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Rabbi Shlomo Stasman

The Ombudsman for complaints against Judges, retired Supreme Court Justice Uri Shoham, recently rejected all the parts of a complaint by the President of the Rabbinical Court, Ashkenazi Chief Rabbi David Lau, against Rabbi Shlomo Stasman, a dayan in the rabbinical court in Tel Aviv, Reshet Bet radio reported Thursday.

Judge Shoham ruled that there was no flaw in the conduct of Dayan Stasman, who over the past three years has also served as the head of a special panel of the rabbinical court in Jerusalem investigating two huge charities worth more than a billion shekels, Etz Chayim, and Havaad Haklali.

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A few months ago, Rabbi Lau removed Rabbi Stasman from his post and appointed a different panel to investigate the charities. A few days ago, Rabbi Lau was approached by two assistants to Attorney General Avichai Mandelblit who suggested there were legal “difficulties” regarding the appointment of the new panel, and advised him to leave Rabbi Stasman in his post.

Ombudsman Shoham said in his ruling that there are concerns that influential elements outside the court system are doing everything in their power to remove from their path certain rabbinical court dayanim who insist on examining the conduct of certain charity trustees.

Shoham added that the AG’s assistants’ recommendations should be followed as soon as possible, and that everyone concerned should do everything in their power to assist Rabbi Stasman in his attempts to improve the manner in which the charities in question are managed.

According to a report in Makor Rishon last year, the turning point in the management of Etz Chayim occurred in recent years, after the association had accumulated huge deficits due to some dubious wage deals with its officials, and covered the debts through the wholesale dumping of the charity’s assets to wealthy tycoons and entrepreneurs at bottom prices.

When this information reached the Jerusalem court, the dayanim realized there was an urgent need to investigate what was going on. Sephardi Chief Rabbi Yitzchak Yosef, while serving as President of the Rabbinical Court, deposited the Etz Chayim files in the hands of a special panel dedictaed to probing charities, headed by Rabbi Shlomo Stasman – one of the brightest minds in the complex field of assets owned by large charities.

Rabbi Stasman, who grew up in Bet El as a religious Zionist and later became a Haredi, has earned a reputation as a fearless dayan who makes it his business to confront lobbyists, special interests and tycoons. His main job is as a dayan and the president of the Tel Aviv Rabbinical court, but once a week he presides over the special panel on charities in Jerusalem.

In that capacity, his Jerusalem panel initiated a move to save the assets of the Etz Chayim charity, in cooperation with the state’s Corporations Authority. After a preliminary examination, Rabbi Stasman determined that there were reasons to suspect that the charity was not being conducted properly, and that its directors do not fulfill their duties loyally. In light of these suspicions, Rabbi Stasman suspended the charity’s bosses and appointed retired judge Yosef Alon to examine their actions and decisions.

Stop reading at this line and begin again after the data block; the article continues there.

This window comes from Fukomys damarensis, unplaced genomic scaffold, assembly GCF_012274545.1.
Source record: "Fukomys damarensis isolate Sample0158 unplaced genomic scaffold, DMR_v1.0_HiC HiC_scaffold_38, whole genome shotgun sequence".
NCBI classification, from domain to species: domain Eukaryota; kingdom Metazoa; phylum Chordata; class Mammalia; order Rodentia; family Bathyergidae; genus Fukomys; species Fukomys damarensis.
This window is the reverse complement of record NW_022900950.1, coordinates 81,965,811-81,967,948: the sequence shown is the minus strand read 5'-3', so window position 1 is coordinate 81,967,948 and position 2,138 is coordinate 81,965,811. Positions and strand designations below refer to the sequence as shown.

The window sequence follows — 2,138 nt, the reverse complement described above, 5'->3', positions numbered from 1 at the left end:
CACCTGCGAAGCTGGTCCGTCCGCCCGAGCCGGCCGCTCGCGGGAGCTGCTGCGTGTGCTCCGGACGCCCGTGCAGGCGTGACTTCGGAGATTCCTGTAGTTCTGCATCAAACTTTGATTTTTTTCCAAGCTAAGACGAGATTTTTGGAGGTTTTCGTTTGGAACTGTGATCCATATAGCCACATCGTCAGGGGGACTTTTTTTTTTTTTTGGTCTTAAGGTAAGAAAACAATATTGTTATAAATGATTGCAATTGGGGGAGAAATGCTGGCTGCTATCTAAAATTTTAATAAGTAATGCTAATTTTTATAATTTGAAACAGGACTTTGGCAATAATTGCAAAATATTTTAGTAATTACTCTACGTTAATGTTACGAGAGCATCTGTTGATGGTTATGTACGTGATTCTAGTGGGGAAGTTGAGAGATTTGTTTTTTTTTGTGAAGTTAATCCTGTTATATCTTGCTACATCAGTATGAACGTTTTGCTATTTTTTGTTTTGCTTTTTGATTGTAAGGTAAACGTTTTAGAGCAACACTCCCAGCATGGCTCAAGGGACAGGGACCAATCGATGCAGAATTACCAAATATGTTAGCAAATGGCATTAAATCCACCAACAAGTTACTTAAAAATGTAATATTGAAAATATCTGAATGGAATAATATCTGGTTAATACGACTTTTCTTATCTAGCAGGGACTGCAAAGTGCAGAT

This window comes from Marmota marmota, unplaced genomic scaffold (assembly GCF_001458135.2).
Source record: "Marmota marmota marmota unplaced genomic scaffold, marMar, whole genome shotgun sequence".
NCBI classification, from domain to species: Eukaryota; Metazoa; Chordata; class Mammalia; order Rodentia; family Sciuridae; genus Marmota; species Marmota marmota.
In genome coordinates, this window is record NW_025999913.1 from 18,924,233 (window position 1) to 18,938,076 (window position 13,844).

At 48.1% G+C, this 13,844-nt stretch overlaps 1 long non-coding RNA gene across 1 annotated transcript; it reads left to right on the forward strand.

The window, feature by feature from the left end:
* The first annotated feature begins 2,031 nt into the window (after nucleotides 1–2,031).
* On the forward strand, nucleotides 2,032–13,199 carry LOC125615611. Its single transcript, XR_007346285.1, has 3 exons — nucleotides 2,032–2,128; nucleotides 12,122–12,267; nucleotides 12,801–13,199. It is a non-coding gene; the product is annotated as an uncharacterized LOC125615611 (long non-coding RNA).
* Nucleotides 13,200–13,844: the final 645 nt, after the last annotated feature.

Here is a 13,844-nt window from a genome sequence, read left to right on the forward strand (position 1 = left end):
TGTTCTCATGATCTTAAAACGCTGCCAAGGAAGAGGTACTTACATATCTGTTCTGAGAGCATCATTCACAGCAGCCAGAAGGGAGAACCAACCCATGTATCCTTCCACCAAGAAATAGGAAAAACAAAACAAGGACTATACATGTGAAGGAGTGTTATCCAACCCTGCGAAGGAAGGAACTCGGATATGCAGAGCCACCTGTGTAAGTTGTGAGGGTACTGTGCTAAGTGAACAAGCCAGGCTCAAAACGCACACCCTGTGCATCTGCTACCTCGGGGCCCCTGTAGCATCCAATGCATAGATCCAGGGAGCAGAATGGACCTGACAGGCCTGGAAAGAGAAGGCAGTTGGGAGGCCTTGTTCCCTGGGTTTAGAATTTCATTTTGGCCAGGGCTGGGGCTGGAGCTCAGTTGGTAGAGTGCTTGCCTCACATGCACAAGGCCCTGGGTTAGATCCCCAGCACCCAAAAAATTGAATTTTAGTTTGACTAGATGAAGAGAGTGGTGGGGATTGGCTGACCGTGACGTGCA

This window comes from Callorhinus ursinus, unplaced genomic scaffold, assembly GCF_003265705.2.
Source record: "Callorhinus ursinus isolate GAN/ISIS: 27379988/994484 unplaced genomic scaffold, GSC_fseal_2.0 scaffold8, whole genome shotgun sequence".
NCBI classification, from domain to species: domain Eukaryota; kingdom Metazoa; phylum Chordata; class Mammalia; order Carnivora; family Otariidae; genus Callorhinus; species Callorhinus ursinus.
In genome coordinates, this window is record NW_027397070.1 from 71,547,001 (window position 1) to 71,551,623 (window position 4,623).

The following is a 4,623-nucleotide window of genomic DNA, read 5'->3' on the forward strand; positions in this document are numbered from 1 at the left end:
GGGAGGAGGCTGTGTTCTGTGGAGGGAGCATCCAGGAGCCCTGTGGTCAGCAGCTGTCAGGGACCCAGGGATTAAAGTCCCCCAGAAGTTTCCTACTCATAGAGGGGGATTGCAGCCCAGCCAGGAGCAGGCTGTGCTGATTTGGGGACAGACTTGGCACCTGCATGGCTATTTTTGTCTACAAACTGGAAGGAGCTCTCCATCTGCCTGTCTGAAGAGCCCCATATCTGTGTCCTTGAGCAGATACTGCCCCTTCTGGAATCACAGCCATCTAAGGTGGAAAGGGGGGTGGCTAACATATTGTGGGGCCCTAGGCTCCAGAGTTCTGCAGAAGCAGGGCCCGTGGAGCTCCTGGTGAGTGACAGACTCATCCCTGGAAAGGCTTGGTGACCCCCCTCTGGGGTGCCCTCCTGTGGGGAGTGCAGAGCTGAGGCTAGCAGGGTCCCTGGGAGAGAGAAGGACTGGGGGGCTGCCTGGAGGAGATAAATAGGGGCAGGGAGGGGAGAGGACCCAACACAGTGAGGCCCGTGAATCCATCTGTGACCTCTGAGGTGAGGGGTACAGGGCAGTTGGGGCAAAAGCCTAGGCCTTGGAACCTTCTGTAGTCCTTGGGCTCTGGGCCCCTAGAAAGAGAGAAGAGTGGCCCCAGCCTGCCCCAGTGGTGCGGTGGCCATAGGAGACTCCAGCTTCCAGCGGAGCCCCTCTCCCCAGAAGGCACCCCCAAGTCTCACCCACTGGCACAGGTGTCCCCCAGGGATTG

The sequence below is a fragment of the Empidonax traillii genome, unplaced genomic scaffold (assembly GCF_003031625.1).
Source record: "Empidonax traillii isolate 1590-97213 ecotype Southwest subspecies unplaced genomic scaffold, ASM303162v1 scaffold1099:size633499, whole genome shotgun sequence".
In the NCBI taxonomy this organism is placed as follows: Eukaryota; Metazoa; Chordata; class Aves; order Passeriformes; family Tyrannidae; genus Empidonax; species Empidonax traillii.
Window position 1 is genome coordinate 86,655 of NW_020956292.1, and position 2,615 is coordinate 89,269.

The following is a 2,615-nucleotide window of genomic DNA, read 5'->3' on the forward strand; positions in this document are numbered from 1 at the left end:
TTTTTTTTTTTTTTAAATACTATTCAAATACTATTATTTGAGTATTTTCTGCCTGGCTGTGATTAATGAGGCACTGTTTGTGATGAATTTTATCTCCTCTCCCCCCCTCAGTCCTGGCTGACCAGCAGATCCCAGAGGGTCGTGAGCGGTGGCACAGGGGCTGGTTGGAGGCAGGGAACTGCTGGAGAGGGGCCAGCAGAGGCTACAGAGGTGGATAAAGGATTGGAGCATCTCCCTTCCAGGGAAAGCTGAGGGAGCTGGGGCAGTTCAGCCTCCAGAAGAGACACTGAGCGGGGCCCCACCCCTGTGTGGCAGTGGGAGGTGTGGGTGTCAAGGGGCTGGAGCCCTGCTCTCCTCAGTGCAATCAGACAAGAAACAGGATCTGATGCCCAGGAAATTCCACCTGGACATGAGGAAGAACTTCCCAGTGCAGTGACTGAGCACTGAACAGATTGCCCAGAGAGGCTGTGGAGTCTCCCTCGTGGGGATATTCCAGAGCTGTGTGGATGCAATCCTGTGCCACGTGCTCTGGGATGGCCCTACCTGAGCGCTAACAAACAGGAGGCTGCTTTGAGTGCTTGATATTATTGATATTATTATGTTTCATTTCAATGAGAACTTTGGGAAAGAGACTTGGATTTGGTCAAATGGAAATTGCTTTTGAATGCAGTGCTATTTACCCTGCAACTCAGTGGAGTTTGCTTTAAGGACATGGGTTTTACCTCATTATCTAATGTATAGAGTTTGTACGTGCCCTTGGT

During that period, according to Makor Rishon, the mailboxes of Rabbi Stasman‘s neighbors in in the Bayit Vagan neighborhood in Jerusalem were stuffed with pashkvilim (attack leaflets) slandering him in many creative ways.

The report submitted by Judge Elon in May 2017, described nothing short of wanton behavior on the part of the charity’s custodians. Following those findings, the rabbinical panel initiated a remedy process which included appointing attorney Ronen Matary as trustee and custodian of Etz Chayim.

At this point, Chief Rabbi David Lau – who by then had replaced Rabbi Yosef as President of the Rabbinical Court – surprised everyone involved in the charity affair by announcing a change in the composition of the special panel. The main point was that Rabbi Stasman was removed from his post as the dayan investigating charities in Jerusalem, and was replaced by Rabbi Yekutiel Cohen, 73, who was described by sources speaking to Makor Rishon as having trouble using a computer and sending email messages.

Another judge appointed by Rabbi Lau to the panel dealing with hundreds of millions of dollars in lost charity funds was Rabbi Yitzhak Ushinsky, president of the Haifa rabbinical court, whose record includes only a limited experience dealing with large charities.

The third judge was Rabbi Yitzchak Zer, who sat on Rabbi Stasman‘s panel but never wrote his own rulings in these matters.

According to Makor Rishon, before the dismantling of Rabbi Stasman‘s panel, Rabbi Shimon Yaakobi, the legal adviser to the rabbinical courts, sent an urgent message to Rabbi Lau’s personal assistant, Rafi Altman, in which he warned that “some of the charities cases in Jerusalem have raised genuine criminal questions,” and cautioned that “the transfer of Rabbi Stasman from his post at this time is liable to harm the efforts of investigation and enforcement, and severely harm the public’s trust in the rabbinical court system.”

Indeed.

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